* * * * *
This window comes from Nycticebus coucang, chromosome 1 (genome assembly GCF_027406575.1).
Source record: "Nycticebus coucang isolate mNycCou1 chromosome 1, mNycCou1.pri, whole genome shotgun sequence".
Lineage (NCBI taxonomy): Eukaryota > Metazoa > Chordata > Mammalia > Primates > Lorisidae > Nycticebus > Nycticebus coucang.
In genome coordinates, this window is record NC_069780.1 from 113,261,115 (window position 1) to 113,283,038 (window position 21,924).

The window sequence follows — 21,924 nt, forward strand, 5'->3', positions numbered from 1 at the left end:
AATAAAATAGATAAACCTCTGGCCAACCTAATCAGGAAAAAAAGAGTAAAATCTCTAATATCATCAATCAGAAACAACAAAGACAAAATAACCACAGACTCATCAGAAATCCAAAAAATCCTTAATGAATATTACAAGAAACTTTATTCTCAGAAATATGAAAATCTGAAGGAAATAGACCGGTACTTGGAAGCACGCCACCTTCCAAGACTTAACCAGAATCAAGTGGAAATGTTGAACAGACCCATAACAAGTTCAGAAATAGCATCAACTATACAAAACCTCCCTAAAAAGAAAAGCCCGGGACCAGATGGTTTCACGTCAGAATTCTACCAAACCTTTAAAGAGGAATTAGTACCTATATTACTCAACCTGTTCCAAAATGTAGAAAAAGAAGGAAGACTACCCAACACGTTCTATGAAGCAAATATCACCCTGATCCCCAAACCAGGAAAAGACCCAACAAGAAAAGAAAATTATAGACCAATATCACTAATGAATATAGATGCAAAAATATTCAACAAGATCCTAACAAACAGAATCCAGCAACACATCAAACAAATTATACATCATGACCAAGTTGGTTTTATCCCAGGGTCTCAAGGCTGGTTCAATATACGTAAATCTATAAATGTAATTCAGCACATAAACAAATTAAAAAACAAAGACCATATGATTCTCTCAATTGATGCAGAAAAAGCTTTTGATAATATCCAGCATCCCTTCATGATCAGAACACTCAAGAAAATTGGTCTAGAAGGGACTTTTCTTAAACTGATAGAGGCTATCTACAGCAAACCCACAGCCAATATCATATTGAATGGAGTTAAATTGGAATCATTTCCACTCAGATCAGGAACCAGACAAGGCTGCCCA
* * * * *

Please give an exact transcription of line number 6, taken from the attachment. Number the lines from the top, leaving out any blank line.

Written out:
AATAAAATAGATAAACCTCTGGCCAACCTAATCAGGAAAAAAAGAGTAAAATCTCTAATATCATCAATCAGAAACAACAAAGACAAAATAACCACAGACTCATCAGAAATCCAAAAAATCCTTAATGAATATTACAAGAAACTTTATTCTCAGAAATATGAAAATCTGAAGGAAATAGACCGGTACTTGGAAGCACGCCACCTTCCAAGACTTAACCAGAATCAAGTGGAAATGTTGAACAGACCCATAACAAGTTCAGAAATAGCATCAACTATACAAAACCTCCCTAAAAAGAAAAGCCCGGGACCAGATGGTTTCACGTCAGAATTCTACCAAACCTTTAAAGAGGAATTAGTACCTATATTACTCAACCTGTTCCAAAATGTAGAAAAAGAAGGAAGACTACCCAACACGTTCTATGAAGCAAATATCACCCTGATCCCCAAACCAGGAAAAGACCCAACAAGAAAAGAAAATTATAGACCAATATCACTAATGAATATAGATGCAAAAATATTCAACAAGATCCTAACAAACAGAATCCAGCAACACATCAAACAAATTATACATCATGACCAAGTTGGTTTTATCCCAGGGTCTCAAGGCTGGTTCAATATACGTAAATCTATAAATGTAATTCAGCACATAAACAAATTAAAAAACAAAGACCATATGATTCTCTCAATTGATGCAGAAAAAGCTTTTGATAATATCCAGCATCCCTTCATGATCAGAACACTCAAGAAAATTGGTCTAGAAGGGACTTTTCTTAAACTGATAGAGGCTATCTACAGCAAACCCACAGCCAATATCATATTGAATGGAGTTAAATTGGAATCATTTCCACTCAGATCAGGAACCAGACAAGGCTGCCCA